The newly enacted state budget may already be in the red. New figures from the Joint Legislative Budget Committee show that the state was headed into the end of the last fiscal year with $140 million less in revenue than anticipated.
The problem is that lawmakers were counting on that cash to balance the new budget. And that budget has little room for error: It presumes the state will have just $1 million left over on June 3, 2008 — a margin of less than 1/100th of a percent of the $10.6 billion budget.
What’s worse, according to Rep. Russell Pearce, R-Mesa, is that lawmakers — and the governor — got an advance preview of the new report. Pearce, who chairs the House Appropriations Committee, called the new budget “dishonest.”
But Jeanine L’Ecuyer, press aide to Gov. Janet Napolitano, said it is “way too soon” to be concerned.
“We have projections” of anticipated tax collections for the new fiscal year, which began July 1. “But we don’t know what revenues are going to look like.”
The root of the problem is that tax collections in May — the ones the joint committee’s staff analyzed — were far weaker than expected.
Individual income tax collections, which in May mainly represent withholding from paychecks, were down nearly 27 percent from the same month a year earlier. And while some of that was anticipated, what with the cut in tax rates, it still fell nearly $113 million below what budget analysts had predicted for the month.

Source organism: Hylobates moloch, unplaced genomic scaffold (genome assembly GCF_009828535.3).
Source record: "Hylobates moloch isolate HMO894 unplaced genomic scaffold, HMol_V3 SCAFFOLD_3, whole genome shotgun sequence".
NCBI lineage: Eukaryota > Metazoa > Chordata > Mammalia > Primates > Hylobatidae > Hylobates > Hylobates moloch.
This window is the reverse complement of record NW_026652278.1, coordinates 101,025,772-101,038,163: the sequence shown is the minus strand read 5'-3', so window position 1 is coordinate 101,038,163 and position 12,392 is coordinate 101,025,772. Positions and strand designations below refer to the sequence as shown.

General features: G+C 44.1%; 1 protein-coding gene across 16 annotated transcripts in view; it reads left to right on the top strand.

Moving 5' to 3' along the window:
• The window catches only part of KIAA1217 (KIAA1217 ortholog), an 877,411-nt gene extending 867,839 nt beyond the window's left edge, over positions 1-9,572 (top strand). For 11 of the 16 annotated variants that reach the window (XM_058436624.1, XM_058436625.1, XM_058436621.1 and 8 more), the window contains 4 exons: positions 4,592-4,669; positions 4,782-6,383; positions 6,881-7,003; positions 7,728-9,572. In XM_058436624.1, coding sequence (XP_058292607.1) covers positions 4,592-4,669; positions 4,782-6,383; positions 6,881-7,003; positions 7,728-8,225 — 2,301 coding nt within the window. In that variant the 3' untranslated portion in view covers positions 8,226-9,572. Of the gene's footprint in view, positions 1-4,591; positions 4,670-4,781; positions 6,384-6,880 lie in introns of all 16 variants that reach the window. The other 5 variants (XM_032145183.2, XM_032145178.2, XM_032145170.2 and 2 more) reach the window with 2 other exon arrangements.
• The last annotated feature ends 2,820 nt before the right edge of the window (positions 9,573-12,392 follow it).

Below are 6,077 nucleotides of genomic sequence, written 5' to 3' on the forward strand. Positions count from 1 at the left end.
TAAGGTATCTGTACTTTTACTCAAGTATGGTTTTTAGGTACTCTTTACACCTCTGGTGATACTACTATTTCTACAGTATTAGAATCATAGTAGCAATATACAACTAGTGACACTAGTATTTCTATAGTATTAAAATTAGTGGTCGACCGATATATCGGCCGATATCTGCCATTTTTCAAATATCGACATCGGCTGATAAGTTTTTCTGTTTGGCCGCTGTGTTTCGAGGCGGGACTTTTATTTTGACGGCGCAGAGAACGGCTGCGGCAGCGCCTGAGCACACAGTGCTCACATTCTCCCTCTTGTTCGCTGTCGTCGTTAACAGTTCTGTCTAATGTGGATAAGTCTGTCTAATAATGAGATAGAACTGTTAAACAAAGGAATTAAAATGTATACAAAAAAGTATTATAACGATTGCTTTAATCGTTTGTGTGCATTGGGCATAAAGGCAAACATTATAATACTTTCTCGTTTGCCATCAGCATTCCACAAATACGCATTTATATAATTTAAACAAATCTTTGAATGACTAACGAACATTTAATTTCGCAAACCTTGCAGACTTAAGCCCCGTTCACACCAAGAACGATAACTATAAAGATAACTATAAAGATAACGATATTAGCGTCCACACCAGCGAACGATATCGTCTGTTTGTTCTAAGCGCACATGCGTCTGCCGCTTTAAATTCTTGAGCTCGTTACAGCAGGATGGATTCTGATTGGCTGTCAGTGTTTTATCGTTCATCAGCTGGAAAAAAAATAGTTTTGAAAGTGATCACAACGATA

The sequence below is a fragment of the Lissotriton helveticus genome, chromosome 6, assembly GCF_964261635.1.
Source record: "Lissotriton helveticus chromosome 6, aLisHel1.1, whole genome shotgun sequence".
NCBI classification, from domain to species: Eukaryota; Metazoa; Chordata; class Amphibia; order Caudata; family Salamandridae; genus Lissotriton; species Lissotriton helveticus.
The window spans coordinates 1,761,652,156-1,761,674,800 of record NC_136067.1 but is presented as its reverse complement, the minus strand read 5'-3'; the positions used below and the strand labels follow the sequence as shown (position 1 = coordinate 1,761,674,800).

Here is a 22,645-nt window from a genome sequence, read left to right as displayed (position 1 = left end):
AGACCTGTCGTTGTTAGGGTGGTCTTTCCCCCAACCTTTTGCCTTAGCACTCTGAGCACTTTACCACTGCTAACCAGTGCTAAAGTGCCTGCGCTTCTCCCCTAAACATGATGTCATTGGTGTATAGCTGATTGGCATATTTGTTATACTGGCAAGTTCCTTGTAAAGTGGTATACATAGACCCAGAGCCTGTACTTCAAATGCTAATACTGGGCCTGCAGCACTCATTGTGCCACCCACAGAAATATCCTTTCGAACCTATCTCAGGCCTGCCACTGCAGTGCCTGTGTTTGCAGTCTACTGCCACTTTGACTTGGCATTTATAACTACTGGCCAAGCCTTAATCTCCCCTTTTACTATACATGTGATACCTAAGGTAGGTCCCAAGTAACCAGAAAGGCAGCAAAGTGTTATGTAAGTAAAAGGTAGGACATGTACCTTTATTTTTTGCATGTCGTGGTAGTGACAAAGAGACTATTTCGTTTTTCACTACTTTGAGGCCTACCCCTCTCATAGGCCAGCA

Other figures, while smaller, show what could be an alarming trend.
Sales tax growth was at its lowest level in four years. That reflects what people are buying — and, by extension, consumer confidence.
Corporate income taxes also were down.
The bottom line is that the $140 million less going in to this new fiscal year means the just adopted budget is already out of balance.
L’Ecuyer said even if that proves to be true, there is no cause for alarm. “This is what the ‘rainy day fund’ is for,” she said. That fund is expected to have $705 million by the end of the new budget year.
Pearce said that fund is supposed to be for emergencies.
“Bad budgeting, by willing to overspend, should not constitute an emergency,” he said. Pearce said if the state is really $140 million in the hole legislators should start thinking now about cutting expenses.
“My first choice is to cut back government, which we have grown too big,” he said. “We spent money we didn’t have a right to spend.”